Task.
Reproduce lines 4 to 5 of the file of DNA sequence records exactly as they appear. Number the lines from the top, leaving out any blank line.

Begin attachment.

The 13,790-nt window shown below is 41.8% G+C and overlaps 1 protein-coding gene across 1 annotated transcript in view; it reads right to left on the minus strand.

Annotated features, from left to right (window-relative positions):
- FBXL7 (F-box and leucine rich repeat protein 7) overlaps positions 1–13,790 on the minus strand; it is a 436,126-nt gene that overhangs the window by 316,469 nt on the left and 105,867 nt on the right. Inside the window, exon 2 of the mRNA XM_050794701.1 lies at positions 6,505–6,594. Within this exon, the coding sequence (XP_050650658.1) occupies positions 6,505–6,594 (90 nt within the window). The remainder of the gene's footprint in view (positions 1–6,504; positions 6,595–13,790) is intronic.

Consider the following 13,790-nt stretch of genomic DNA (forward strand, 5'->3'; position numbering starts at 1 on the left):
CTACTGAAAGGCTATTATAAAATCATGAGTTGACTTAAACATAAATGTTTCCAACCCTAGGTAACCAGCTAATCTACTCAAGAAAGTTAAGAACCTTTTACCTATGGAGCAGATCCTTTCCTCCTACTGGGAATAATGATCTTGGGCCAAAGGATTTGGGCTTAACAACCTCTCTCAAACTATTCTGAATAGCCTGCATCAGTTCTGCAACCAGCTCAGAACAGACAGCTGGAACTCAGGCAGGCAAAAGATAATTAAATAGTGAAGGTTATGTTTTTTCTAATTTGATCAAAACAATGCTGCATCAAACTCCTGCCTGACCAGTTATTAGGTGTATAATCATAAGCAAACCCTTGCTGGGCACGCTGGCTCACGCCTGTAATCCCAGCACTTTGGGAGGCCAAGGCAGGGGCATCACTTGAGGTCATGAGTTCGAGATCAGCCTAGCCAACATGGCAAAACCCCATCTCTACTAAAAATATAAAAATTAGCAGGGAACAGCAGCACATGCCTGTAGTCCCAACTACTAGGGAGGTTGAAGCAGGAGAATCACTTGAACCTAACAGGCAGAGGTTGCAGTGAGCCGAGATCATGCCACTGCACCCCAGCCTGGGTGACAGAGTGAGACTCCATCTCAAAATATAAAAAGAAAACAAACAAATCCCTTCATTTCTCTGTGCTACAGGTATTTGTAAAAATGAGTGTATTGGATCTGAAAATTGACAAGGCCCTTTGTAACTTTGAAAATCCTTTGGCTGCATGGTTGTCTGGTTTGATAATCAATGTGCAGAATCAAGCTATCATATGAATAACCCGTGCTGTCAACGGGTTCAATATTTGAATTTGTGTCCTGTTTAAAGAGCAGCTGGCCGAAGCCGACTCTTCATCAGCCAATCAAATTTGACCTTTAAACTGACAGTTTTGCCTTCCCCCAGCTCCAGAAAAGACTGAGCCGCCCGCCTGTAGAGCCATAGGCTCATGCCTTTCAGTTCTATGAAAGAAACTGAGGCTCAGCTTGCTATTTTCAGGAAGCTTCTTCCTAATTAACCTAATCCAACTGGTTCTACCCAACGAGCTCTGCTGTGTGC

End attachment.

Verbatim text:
Consider the following 13,790-nt stretch of genomic DNA (forward strand, 5'->3'; position numbering starts at 1 on the left):
CTACTGAAAGGCTATTATAAAATCATGAGTTGACTTAAACATAAATGTTTCCAACCCTAGGTAACCAGCTAATCTACTCAAGAAAGTTAAGAACCTTTTACCTATGGAGCAGATCCTTTCCTCCTACTGGGAATAATGATCTTGGGCCAAAGGATTTGGGCTTAACAACCTCTCTCAAACTATTCTGAATAGCCTGCATCAGTTCTGCAACCAGCTCAGAACAGACAGCTGGAACTCAGGCAGGCAAAAGATAATTAAATAGTGAAGGTTATGTTTTTTCTAATTTGATCAAAACAATGCTGCATCAAACTCCTGCCTGACCAGTTATTAGGTGTATAATCATAAGCAAACCCTTGCTGGGCACGCTGGCTCACGCCTGTAATCCCAGCACTTTGGGAGGCCAAGGCAGGGGCATCACTTGAGGTCATGAGTTCGAGATCAGCCTAGCCAACATGGCAAAACCCCATCTCTACTAAAAATATAAAAATTAGCAGGGAACAGCAGCACATGCCTGTAGTCCCAACTACTAGGGAGGTTGAAGCAGGAGAATCACTTGAACCTAACAGGCAGAGGTTGCAGTGAGCCGAGATCATGCCACTGCACCCCAGCCTGGGTGACAGAGTGAGACTCCATCTCAAAATATAAAAAGAAAACAAACAAATCCCTTCATTTCTCTGTGCTACAGGTATTTGTAAAAATGAGTGTATTGGATCTGAAAATTGACAAGGCCCTTTGTAACTTTGAAAATCCTTTGGCTGCATGGTTGTCTGGTTTGATAATCAATGTGCAGAATCAAGCTATCATATGAATAACCCGTGCTGTCAACGGGTTCAATATTTGAATTTGTGTCCTGTTTAAAGAGCAGCTGGCCGAAGCCGACTCTTCATCAGCCAATCAAATTTGACCTTTAAACTGACAGTTTTGCCTTCCCCCAGCTCCAGAAAAGACTGAGCCGCCCGCCTGTAGAGCCATAGGCTCATGCCTTTCAGTTCTATGAAAGAAACTGAGGCTCAGCTTGCTATTTTCAGGAAGCTTCTTCCTAATTAACCTAATCCAACTGGTTCTACCCAACGAGCTCTGCTGTGTGC